Sangha members said thank you but not good-bye to Reverend Don Castro in November, at his retirement party after serving 31 years as minister at the Seattle Betsuin Buddhist Temple.
Castro is best known for his leadership in ecologically aware Buddhism, and for being only the second non-Japanese person to be appointed head priest of a main branch temple of a U.S. district. The Japanese word for this title is rinban.
Reverend Castro was appointed rinban in 2010 and became the sole full-time minister of Seattle Betsuin. This meant that for the first time, Seattle Betsuin was without a full-time Japanese-speaking minister.
Seattle Betsuin, at 116 years the oldest Buddhist temple in Seattle, is one of 60 temples within the Buddhist Churches of America organization.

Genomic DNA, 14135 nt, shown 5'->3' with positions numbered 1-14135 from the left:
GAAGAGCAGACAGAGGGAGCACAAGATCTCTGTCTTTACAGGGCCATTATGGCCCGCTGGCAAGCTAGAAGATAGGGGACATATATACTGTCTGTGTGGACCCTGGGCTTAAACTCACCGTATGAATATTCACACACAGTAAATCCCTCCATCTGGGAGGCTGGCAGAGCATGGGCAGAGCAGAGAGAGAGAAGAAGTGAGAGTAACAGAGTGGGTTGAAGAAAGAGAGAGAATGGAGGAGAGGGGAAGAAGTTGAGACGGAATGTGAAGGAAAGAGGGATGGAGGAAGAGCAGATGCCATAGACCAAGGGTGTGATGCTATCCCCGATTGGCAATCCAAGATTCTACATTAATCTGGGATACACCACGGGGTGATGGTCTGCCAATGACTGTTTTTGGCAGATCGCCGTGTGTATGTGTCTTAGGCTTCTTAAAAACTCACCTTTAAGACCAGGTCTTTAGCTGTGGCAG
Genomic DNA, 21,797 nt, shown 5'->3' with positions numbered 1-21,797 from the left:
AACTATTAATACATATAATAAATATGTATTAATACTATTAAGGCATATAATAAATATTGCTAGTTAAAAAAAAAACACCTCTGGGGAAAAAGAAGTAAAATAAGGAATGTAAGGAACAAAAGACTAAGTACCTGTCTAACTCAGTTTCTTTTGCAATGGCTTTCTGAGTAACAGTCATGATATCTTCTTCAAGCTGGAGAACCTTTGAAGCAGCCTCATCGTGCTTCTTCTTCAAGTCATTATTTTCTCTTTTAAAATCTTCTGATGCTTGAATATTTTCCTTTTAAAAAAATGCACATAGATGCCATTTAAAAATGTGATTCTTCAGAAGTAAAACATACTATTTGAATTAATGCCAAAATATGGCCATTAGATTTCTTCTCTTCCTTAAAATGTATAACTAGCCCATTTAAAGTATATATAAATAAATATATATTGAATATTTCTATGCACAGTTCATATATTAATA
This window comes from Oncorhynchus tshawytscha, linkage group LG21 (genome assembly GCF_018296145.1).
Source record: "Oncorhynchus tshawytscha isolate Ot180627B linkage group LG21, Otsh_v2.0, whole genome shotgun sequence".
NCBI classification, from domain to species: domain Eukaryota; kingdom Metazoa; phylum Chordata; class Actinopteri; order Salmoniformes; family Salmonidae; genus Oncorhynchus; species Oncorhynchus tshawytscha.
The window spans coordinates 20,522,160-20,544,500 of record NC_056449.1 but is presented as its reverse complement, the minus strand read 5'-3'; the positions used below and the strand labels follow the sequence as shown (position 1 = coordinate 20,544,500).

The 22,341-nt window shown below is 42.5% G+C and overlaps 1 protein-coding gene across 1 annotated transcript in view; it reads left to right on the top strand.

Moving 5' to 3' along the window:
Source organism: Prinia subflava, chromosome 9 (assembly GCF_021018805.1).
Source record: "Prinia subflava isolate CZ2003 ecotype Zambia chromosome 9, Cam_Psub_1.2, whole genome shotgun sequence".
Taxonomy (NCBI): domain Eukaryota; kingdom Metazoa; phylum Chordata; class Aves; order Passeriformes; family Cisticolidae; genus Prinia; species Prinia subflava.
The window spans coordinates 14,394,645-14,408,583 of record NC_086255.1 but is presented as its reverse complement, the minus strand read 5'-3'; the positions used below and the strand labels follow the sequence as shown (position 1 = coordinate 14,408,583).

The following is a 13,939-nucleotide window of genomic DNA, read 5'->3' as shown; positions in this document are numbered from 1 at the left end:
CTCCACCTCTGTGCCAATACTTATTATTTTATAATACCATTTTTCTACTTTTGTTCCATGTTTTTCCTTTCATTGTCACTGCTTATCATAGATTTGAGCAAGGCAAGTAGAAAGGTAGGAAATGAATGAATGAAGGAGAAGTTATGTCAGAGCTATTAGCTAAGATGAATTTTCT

Seattle Betsuin is a temple of the Jodo Shinshu tradition of Buddhism, also known as True Pure Land or Shin Buddhism. This is the largest Buddhist sect in Japan, and many first-generation Japanese in Seattle are Shin Buddhists.
Yet Rinban Castro, without speaking Japanese, has been able to relate to the Japanese-speaking and non-Japanese-speaking communities alike. What struck people was his sincere humility, and ability to convey Shin Buddhism in everyday English.
Don Castro’s EcoSangha vision, ahead of his time
In this age of global warming and plastic bag trash islands in the Pacific Ocean, one of Rinban Castro’s major contributions was his EcoSangha concept, his embrace of the inseparability of Buddhism and environmentalism.